The provisional figure for non-fatal casualties in 2009-10 was 1,195. Currently it is not possible to compare the provisional figure for 2009-10 with past figures due to the introduction of the IRS as it is believed that there has been a discontinuity of trend data ( see note 5.3.3 for further explanation). The highest number of non-fatal casualties in 2009-10 occurred in dwellings 1,010 (85 per cent), 874 of which occurred in accidental dwelling fires.

The provisional rate for fatal casualties in 2009-10 per 1000 accidental dwelling fires was 8.6 i.e. there were approximately 9 fatal casualties for every 1,000 accidental dwelling fires that occur in Scotland. This is the fifth lowest rate over the reported eleven year period for this publication. (Chart 3)

Chart 3 - Fatal casualties rate per 1000 accidental dwelling fires, Scotland (1)(2), 1999-00 to 2009-10 (p)

Chart 3 - Fatal casualties rate per 1000 accidental dwelling fires, Scotland, 1999-00 to 2009-10

Notes

(p) - provisional

(1) - including late call, heat and smoke damage only incidents

(2) - figures for primary accidental dwelling fires are based on sample data weighted to Fire and Rescue Service level

(3) - does not include incidents that occurred in national industrial action in November 2002, January 2003 and February 2003

3.3 False fire alarms (Tables 4 , 4a & 4b)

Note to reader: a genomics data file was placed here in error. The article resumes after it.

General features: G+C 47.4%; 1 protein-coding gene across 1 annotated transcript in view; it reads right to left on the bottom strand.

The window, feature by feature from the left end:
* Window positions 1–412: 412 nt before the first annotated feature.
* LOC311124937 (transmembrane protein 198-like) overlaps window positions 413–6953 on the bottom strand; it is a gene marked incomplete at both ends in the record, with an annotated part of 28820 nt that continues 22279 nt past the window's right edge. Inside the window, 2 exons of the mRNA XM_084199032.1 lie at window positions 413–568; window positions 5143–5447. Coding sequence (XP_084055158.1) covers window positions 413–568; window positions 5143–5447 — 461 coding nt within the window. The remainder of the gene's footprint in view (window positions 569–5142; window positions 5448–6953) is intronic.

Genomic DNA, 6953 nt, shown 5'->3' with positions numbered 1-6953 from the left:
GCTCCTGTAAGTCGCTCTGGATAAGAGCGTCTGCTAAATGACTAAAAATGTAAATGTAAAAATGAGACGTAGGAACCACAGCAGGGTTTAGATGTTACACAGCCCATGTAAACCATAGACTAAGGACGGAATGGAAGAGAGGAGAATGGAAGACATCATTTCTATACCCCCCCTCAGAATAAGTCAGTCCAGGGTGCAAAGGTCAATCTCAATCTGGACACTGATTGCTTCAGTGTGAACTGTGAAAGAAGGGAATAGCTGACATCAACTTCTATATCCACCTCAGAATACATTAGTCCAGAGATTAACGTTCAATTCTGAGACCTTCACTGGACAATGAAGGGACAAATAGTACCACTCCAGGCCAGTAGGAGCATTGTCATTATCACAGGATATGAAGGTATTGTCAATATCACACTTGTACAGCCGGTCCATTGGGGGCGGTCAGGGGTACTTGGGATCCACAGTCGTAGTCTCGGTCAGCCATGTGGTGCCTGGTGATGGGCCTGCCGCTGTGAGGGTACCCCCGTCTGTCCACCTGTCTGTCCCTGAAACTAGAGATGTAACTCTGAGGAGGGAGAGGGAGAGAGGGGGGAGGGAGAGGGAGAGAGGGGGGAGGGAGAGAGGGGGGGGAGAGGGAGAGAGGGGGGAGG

In 2009-10, the provisional total of false alarms in Scotland constituted 51,954 incidents. Of these 36,232 (70 per cent) were due to apparatus failure. The 2,931 malicious false fire alarms accounted for 6 per cent of total false alarms. This is the lowest figure for malicious false alarms reported in eleven year period included in this publication. The remaining 12,791 (25 per cent) false alarms were raised with good intent.

3.4 Special services ( Table 5)

With the introduction of IRS, this is the first time this publication has been able to report on special service incidents ( see note 5.4.1 for definition). In 2009-10 the provisional total of special service incidents attended by FRSs was 11,439. The highest proportion of these incidents were road traffic collisions (where a fire did not occur) at 26 per cent (2,926) followed by flooding incidents at 18 per cent (2,034).